4. Ah, many, many things to say on this topic. First of all, I believe that all people who are working independently in any profession, even as a full-time musician, typically earn their income in a portfolio fashion (for example, merch, performance, royalties, etc.). Some years ago I realized what was happening in my own life and I called it my portfolio of IGOs & because this sounded more exciting than having lots of different jobs/gigs (to me).

    I am based in Los Angeles in the US (for any fellow bloggers). In the United States, there is the MEET THE COMPOSERS organization http://www.meetthecomposer.org/ for which you can apply for grants. There are also tours organized by reputable establishments such as the Lincoln Center (and there are others) and musicians can apply for those. You could also make a grant proposal to take music to areas where the kind of music you perform is rarely played. But you would need to research those foundations.

    I also wanted to tell you about this organization to which you could apply: http://www.artistwithoutfrontiers.com/about.html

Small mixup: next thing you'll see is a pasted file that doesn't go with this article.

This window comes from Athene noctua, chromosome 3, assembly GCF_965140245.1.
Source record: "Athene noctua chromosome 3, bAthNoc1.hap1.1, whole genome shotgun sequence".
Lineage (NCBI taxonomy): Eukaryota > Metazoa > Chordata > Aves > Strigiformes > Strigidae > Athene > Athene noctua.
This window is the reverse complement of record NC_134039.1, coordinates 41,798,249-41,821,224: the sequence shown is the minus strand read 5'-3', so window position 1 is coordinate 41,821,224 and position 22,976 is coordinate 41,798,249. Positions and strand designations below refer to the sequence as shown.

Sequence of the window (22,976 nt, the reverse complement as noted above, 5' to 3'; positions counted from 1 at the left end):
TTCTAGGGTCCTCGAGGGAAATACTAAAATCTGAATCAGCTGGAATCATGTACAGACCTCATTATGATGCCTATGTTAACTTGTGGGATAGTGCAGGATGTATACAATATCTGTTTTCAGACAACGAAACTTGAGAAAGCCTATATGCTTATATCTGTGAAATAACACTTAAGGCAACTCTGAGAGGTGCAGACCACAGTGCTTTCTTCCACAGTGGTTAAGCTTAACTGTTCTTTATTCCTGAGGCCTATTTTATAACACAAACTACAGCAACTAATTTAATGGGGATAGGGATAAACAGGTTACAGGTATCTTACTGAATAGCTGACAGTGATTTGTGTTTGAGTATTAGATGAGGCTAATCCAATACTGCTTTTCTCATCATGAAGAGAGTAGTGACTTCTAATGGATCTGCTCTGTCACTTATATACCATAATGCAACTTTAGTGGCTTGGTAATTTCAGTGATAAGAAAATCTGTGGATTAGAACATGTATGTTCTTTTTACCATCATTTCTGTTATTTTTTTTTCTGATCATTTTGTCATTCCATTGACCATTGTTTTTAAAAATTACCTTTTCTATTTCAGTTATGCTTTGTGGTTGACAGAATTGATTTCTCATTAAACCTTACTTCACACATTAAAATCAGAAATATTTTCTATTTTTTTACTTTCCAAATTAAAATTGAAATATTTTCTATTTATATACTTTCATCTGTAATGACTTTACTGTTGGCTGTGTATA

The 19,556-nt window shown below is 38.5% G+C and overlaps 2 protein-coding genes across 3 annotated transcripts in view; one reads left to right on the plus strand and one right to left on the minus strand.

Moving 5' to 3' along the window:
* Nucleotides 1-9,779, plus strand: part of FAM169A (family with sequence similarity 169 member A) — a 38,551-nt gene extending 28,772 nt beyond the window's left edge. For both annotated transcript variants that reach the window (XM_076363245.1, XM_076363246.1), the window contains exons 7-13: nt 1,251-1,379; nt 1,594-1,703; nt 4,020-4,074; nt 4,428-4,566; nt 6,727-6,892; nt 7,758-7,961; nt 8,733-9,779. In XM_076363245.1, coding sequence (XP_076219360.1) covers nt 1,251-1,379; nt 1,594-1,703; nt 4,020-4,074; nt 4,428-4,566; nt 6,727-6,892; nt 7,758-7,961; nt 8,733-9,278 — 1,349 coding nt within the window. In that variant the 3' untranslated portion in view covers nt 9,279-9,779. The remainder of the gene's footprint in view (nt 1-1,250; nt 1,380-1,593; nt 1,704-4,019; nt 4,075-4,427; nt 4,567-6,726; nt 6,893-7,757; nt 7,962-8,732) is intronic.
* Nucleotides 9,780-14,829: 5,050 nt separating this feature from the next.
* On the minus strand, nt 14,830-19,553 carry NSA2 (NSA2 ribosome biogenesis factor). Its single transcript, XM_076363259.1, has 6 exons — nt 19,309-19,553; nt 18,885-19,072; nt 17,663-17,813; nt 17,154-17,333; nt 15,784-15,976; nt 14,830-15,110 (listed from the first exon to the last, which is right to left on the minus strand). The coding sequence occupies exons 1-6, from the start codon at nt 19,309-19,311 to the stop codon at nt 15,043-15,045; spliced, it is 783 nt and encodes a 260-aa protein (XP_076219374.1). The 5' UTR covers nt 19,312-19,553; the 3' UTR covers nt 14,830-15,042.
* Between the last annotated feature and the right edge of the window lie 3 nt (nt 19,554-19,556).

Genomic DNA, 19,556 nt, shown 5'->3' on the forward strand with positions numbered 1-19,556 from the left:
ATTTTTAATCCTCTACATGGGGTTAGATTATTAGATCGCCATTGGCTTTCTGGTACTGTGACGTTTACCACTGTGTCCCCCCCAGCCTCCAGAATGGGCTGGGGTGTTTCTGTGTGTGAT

With aims:
    To promote intellectual and cultural co-operation and understanding among artists;
    To create a world community of artists that would emphasize the central role of art in the development of world culture; and,
    To defend the arts against the many threats to its survival which the modern world poses.

    One of the members is Angela Jia Kim (you can look her up) and she has toured widely as a classical pianist though now she is focused on other endeavors. One of her tours was funded by a grant of some kind and went through small towns in the US.

    Now – taxes – The way taxes work here is that you file a Schedule C for each source of income that comes to you as a non-employee. Then you are supposed to deduct the applicable expenses against that particular source of income. In any case, I’m not an accountant and not qualified to give any tax advice to anyone, but what I can say is that if you have a lot of expenses, they say it is better to report fewer expenses…in keeping with the income. Some years you might show a profit and others a loss. And, keep your paperwork & receipts even if you haven’t reported all the expenses. If you are audited, you can demonstrate that you could have deducted a whole bunch of other expenses, but you did not (and that supposedly would reflect favorably upon you).